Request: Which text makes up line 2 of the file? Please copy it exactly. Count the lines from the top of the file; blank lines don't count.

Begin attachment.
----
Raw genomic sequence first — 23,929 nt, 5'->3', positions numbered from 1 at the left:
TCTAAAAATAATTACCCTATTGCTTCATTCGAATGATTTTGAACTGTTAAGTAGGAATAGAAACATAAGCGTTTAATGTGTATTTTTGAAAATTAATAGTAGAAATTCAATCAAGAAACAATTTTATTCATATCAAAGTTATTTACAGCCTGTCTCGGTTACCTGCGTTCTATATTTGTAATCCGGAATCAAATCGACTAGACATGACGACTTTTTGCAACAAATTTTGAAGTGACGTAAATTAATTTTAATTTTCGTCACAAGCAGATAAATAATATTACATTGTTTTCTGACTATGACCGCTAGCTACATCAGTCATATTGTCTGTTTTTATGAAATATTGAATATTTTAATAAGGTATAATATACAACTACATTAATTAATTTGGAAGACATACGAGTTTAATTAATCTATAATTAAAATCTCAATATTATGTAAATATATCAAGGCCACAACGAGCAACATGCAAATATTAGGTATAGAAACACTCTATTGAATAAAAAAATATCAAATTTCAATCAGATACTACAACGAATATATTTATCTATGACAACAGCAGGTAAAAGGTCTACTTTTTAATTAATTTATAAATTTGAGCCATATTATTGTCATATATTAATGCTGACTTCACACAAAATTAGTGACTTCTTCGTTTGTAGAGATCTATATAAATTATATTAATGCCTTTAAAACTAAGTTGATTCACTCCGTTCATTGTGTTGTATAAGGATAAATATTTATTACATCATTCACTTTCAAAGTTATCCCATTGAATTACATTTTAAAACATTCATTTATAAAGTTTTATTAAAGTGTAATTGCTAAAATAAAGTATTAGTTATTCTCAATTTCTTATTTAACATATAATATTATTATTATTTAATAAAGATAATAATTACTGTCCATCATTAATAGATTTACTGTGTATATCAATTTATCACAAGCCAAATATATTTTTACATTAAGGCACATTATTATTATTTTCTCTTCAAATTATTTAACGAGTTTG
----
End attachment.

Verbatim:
TCTAAAAATAATTACCCTATTGCTTCATTCGAATGATTTTGAACTGTTAAGTAGGAATAGAAACATAAGCGTTTAATGTGTATTTTTGAAAATTAATAGTAGAAATTCAATCAAGAAACAATTTTATTCATATCAAAGTTATTTACAGCCTGTCTCGGTTACCTGCGTTCTATATTTGTAATCCGGAATCAAATCGACTAGACATGACGACTTTTTGCAACAAATTTTGAAGTGACGTAAATTAATTTTAATTTTCGTCACAAGCAGATAAATAATATTACATTGTTTTCTGACTATGACCGCTAGCTACATCAGTCATATTGTCTGTTTTTATGAAATATTGAATATTTTAATAAGGTATAATATACAACTACATTAATTAATTTGGAAGACATACGAGTTTAATTAATCTATAATTAAAATCTCAATATTATGTAAATATATCAAGGCCACAACGAGCAACATGCAAATATTAGGTATAGAAACACTCTATTGAATAAAAAAATATCAAATTTCAATCAGATACTACAACGAATATATTTATCTATGACAACAGCAGGTAAAAGGTCTACTTTTTAATTAATTTATAAATTTGAGCCATATTATTGTCATATATTAATGCTGACTTCACACAAAATTAGTGACTTCTTCGTTTGTAGAGATCTATATAAATTATATTAATGCCTTTAAAACTAAGTTGATTCACTCCGTTCATTGTGTTGTATAAGGATAAATATTTATTACATCATTCACTTTCAAAGTTATCCCATTGAATTACATTTTAAAACATTCATTTATAAAGTTTTATTAAAGTGTAATTGCTAAAATAAAGTATTAGTTATTCTCAATTTCTTATTTAACATATAATATTATTATTATTTAATAAAGATAATAATTACTGTCCATCATTAATAGATTTACTGTGTATATCAATTTATCACAAGCCAAATATATTTTTACATTAAGGCACATTATTATTATTTTCTCTTCAAATTATTTAACGAGTTTG